I won my ticket this year to the Digital Summit Detroit from a contest with Hubspot Ann Arbor and The Whole Brain Group. Maybe next year they will sponsor me again. Either way, I can not wait to tell you about the takeaways.
For the second year running, the Detroit Digital Summit has certainly made its mark here in the city. As a first timer I was excited to attend, but really didn't know what to expect. What I learned from this conference was remarkable. So here are of Three Remarkable Takeaways You Can Keep For Life.
Marketing is Now What It Has Always Been
Many of the ideas that were shared this year were so straightforward that if you tried to shortcut them, you'd end up going the long-wrong way. There is no real digital secret shortcut to success.
Our world has sped up. It’s connected us through technology, but ironically we've become more distant than ever before. Seth Godin, bestselling author and “inventor of the Internet” brought us back down to reality with his simple genius. “It doesn't matter if you call it digital marketing, it's still just marketing.”
Seth mentioned Alexander Bain, inventor of the first fax machine. Alexander couldn't hide behind the fax and send out a segmented A/B split fax to his tribal list and test which letterhead converted the best. Bain had to be authentic with his community, get in their face and build trust. Telling his story hundreds of times had to be exhausting. In our digital world now, we can tell a story one time and it can reach millions of people with a lot less effort. Makes you wonder, are these viral cheat codes making brands lazier or more creative?
Information is the Bridge And Roads Lead All to Trust
Seth reminded me of a time in college when I had to answer a question for myself, “So what is marketing?” The same idea of marketing that I found then, still holds true to this day. Marketing is the science of exchange ~ the process from an idea in your head, to the point of sale.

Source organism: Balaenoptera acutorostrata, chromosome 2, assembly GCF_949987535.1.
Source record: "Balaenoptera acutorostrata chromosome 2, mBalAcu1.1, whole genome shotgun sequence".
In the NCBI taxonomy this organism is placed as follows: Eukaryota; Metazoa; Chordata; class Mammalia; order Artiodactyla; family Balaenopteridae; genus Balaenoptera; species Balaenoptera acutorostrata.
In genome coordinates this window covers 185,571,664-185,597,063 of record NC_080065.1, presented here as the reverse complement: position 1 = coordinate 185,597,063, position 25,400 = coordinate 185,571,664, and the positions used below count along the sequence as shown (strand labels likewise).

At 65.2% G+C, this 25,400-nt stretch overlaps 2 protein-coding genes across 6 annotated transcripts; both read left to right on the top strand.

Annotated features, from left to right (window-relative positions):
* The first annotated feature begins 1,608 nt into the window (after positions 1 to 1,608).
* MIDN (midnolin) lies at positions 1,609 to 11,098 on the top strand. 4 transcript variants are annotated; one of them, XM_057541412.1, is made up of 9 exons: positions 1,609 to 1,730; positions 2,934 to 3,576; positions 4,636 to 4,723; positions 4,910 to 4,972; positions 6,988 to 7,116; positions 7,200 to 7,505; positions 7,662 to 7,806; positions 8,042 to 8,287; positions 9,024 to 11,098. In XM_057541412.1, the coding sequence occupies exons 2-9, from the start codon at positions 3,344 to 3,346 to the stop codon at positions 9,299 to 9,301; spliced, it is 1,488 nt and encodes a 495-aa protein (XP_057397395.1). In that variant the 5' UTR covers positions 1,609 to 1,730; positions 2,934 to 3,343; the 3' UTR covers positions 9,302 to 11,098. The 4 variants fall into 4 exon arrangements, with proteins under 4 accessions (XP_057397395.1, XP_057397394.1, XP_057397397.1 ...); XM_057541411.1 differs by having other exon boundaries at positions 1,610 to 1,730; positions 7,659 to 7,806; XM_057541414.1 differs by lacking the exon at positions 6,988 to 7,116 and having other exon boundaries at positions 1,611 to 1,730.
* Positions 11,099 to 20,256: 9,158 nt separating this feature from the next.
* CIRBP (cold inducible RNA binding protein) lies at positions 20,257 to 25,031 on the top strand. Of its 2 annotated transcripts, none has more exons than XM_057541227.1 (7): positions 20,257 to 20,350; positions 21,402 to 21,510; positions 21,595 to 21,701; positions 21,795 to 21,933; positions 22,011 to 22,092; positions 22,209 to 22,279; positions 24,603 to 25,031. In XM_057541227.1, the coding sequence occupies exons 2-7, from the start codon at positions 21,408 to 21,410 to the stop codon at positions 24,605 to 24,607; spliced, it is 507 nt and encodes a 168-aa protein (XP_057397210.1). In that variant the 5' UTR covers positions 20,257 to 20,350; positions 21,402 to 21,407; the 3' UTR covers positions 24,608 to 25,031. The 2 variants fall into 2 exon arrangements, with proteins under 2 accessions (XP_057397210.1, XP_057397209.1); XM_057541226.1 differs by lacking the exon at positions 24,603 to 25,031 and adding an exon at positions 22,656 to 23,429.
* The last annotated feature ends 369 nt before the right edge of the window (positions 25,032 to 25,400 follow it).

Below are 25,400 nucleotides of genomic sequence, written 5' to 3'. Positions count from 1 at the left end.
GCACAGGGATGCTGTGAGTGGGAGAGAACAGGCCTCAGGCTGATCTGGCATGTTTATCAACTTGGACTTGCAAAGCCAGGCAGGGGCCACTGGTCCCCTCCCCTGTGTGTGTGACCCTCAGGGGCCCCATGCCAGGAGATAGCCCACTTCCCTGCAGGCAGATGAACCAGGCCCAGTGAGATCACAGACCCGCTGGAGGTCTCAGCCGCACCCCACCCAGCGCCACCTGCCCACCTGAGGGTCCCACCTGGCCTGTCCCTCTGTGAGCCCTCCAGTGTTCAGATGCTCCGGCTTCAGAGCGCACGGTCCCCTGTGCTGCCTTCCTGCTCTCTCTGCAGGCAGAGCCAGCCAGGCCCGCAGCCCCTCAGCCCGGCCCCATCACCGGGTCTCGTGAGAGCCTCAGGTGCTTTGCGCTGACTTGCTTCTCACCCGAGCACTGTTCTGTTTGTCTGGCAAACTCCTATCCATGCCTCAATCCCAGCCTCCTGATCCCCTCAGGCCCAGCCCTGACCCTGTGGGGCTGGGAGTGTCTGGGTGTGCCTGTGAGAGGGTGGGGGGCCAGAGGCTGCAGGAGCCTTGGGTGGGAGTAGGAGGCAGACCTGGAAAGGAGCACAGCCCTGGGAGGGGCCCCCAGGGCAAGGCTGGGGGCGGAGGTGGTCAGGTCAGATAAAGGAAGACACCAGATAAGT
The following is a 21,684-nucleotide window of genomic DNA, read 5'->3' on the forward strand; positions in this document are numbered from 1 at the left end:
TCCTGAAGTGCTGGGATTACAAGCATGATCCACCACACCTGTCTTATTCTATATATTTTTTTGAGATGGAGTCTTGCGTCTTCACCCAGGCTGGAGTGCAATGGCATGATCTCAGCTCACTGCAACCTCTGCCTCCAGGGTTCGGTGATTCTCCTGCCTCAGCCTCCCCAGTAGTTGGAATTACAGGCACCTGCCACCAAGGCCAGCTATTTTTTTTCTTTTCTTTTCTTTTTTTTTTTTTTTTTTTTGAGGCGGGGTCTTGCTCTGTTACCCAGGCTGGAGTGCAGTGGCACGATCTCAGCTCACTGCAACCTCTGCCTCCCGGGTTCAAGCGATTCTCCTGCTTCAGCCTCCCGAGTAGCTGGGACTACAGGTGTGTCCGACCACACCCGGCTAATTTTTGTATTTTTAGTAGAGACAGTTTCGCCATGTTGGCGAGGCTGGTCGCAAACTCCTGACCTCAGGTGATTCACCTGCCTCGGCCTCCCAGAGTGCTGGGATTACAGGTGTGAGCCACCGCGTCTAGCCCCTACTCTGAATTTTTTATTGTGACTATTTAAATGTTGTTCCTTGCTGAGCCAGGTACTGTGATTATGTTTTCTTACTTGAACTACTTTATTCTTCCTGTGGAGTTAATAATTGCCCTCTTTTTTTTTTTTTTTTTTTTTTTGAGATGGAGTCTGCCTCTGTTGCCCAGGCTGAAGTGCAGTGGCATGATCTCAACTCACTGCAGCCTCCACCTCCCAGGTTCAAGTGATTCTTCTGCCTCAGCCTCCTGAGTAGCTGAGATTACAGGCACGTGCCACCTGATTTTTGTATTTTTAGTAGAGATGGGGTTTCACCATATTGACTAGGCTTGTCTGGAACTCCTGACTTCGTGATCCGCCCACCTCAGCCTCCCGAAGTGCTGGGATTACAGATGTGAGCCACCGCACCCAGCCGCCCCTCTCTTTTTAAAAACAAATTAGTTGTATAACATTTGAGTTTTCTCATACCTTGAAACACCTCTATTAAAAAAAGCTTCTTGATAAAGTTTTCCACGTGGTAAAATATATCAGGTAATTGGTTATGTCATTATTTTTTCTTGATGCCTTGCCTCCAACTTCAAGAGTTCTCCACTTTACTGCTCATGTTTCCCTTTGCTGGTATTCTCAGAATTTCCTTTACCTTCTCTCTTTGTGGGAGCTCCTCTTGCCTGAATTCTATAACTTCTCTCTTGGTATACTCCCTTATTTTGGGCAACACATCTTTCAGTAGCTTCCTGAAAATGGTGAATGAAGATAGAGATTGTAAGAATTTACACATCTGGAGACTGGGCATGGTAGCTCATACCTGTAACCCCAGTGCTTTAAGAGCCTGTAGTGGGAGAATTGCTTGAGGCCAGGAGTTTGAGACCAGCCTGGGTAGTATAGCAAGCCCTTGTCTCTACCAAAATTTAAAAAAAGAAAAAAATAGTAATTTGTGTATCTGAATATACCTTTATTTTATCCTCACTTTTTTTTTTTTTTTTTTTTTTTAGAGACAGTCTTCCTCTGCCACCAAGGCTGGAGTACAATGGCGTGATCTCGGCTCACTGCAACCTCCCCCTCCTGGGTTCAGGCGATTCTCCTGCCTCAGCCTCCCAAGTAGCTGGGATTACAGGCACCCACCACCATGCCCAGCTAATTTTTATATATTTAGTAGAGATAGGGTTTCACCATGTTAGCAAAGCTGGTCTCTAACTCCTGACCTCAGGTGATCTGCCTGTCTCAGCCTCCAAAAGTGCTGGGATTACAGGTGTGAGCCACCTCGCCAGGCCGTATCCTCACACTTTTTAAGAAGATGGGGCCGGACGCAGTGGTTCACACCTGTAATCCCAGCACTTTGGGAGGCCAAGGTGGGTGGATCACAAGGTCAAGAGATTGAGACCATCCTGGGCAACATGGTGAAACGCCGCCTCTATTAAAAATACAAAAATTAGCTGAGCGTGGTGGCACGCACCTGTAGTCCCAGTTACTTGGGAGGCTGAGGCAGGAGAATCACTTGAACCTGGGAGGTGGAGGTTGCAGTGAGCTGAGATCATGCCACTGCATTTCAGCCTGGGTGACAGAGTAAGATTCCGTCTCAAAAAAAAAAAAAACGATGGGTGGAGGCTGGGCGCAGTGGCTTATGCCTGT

Carlos Gil was teaching on Snapchat and giving us examples of his success using this platform. Forty one percent of people ages 18 to 35 are ‘snappin’ these days, so he suggested that it might be a great platform to market a business. Snapchat is like Twitter meets YouTube, he says. One lady even mentioned, “Yeah, I just downloaded snapchat because it’s the best way to communicate with my daughter while she's away at school.”
Imagine a newer cooler way to send a fax, just over a different channel and including limited time videos and face swaps. When dealing with new prospects all bridges should still lead back towards building trust and telling your story.
You are always searching for something, so is everyone else.
Mike Clarke, from Team Google insightfully mentioned while he was speaking about measuring audiences that, “Our brains are always searching for something. Whether online or offline, there's no difference.” Taking this into account when creating a content marketing strategy can be very effective for reaching numbers. We’ve got less than 10 seconds to make it abundantly clear why a visitor is on our webpage and why they should trust that the next 9 seconds is worth their time.
If I had to walk 100 miles just to tell the story to one group at a time. The story may unfold with creative passion, but is my audience qualified? Is my message presented a way that was clear, captivating and genuine?
Ending with this…
Consider the guy who makes you want to know what a purple cow burger tastes like, Seth Godin and his old fashioned, yet leading edge question what is the intention of marketing. Then ask yourself how is my brand marketing today?
Feel free to comment below any feedback you may have. Thank you for reading and learn even more about Inbound Marketing at the October 26th AAHUG meetup.